In Rookie ball, Carroll flashed those skills.  In 31 games, he hit .288 with two home runs and 16 stolen bases.  He’s struck out more than I would have liked (21.2%) but has also walked at a 17.5% clip.  The performance earned him a late-season promotion to the Northwest League where he continued to play extremely well.

While he’s only 18, the upside is a Top 30 outfielder in fantasy with a chance to become a 20-20 performer.

4. Seth Beer (1B)

  • Highest Level:  Double-A ETA: 2020-21 Fantasy Ceiling:  Top 15 1B
  • Tools Summary: Plus power with a solid hit tool should make up for his lack of defensive position.

Seth Beer was part of the return in the Zack Greinke trade and despite some concern about his defensive position, it looks like he can hit and hit with power.  He showed that before the trade where he hit .299 with a .543 SLG in 63 games in the Texas League.  He only struck out 21% of the time and if that comes with 25 plus home runs, teams will take that every time.

He did struggle after the trade but when I caught up with him in the Fall League in September, he was showing an advanced approach, good contact, and a power swing.  The bat speed was not great, and his lack of athleticism is a red flag but his ability to make contact reduces those concerns.  That said, that was the knock against A.J. Reed and at first, they were unfounded, until they were not.

Defensively, Beer has split time between left field and first base.  Since he played DH when I saw him the Fall League, I can’t comment on where he would best play.  But given the reports, first base would seem to be the logical position.

5. Kristian Robinson (OF)

  • Highest Level:  Low-A ETA: 2022-23 Fantasy Ceiling:  Top 40 OF
  • Tools Summary: Toolsy outfielder that is still raw.  If it all comes together, there is 20-20 potential.

When I compiled my mid-season Top 100, I wanted to include Kristian Robinson but I just could not find a way to include him.  However, given the year he had in 2018 and now in 2019, plus just his crazy tools, I will find a way to include him in our 2020 Top 100 Prospect list.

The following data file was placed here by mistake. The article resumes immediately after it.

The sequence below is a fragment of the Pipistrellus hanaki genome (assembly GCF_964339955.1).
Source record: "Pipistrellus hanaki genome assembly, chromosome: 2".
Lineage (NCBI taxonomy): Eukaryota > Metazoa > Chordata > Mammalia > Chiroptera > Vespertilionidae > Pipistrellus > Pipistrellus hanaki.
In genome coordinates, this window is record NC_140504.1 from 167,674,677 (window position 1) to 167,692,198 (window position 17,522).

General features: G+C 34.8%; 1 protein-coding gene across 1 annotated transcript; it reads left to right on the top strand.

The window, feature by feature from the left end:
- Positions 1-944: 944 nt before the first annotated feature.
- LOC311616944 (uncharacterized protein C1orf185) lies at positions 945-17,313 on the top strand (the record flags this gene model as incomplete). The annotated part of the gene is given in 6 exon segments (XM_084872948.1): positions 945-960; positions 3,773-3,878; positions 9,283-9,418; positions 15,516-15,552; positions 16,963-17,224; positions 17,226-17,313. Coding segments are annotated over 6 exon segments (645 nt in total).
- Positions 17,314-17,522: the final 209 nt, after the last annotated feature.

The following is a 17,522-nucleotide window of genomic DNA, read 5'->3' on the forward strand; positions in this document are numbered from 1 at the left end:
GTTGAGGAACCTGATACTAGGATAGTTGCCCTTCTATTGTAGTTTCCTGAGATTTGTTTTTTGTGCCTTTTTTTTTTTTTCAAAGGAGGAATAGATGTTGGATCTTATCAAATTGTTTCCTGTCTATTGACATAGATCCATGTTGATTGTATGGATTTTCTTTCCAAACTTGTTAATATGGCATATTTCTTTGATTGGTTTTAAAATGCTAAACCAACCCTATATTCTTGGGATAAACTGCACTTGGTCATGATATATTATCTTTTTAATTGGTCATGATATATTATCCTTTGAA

At 6-foot-3 and 190 pounds, Robinson looks like he just walked out of central casting for ballplayers.  He has plus raw power and is starting to tap into that.  He split his time between the Northwest League and Low-A, slugging .514 with 14 home runs in only 69 games.  He’s currently an above-average runner, but as he fills out, the potential of a 20-20 performer will fade.  Once he hits his mid-20’s, he’ll profile more as a power-hitting corner outfielder as opposed to a five-tool performer.  While it’s still raw, he does show an understanding of the strike zone.  However, his swing does get long so strikeouts will likely be part of the equation going forward.  We saw that upon his promotion to Low-A where his K/9 rate increased from 25% to nearly 30%.

6. Corbin Martin (RHP)

  • Highest Level:  Majors ETA: 2019 Fantasy Ceiling:  Top 40 SP
  • Tools Summary: Premium stuff that should play well at the highest level.  Will likely miss the entire 2020 season recovering from Tommy John Surgery.

In fantasy circles, Corbin Martin was the big pickup after an impressive May 12th debut against the Texas Rangers where he went 5.1 innings giving up two earned runs, striking out nine and walking one.  Unfortunately, it didn’t last as the next four outings were not good and he was sent back to Round Rock for “more seasoning”.  Less than a month later, he was diagnosed with a torn UCL and needed season-ending Tommy John Surgery.  A month after that, he was included in the trade for Zack Greinke.

Think about that for a moment.  The highs, the lows, and the uncertainty.  The life of a baseball player.

I’ve long been a big fan of Martin and believe that he has mid-rotation upside, if not more.   He’s got quality stuff with a fastball that sits 95 to 96 MPH and three quality secondary pitches.   Before 2018, he’d always been able to throw strikes, but the PCL and the Majors proved more difficult and his control went south.  Perhaps he was already struggling with an injury.

While Tommy John Surgery is a big deal and adds considerable risk, assuming he comes back healthy, he has at least mid-rotation upside.  Pitching half his games in Arizona will be challenging but the stuff, control and overall pitchability are excellent.

7. Geraldo Perdomo (SS)

  • Highest Level:  High-A ETA: 2021-22 Fantasy Ceiling:  Top 15 SS
  • Tools Summary: Potentially a plus hit tool with good speed.  The open question is how much power he will develop.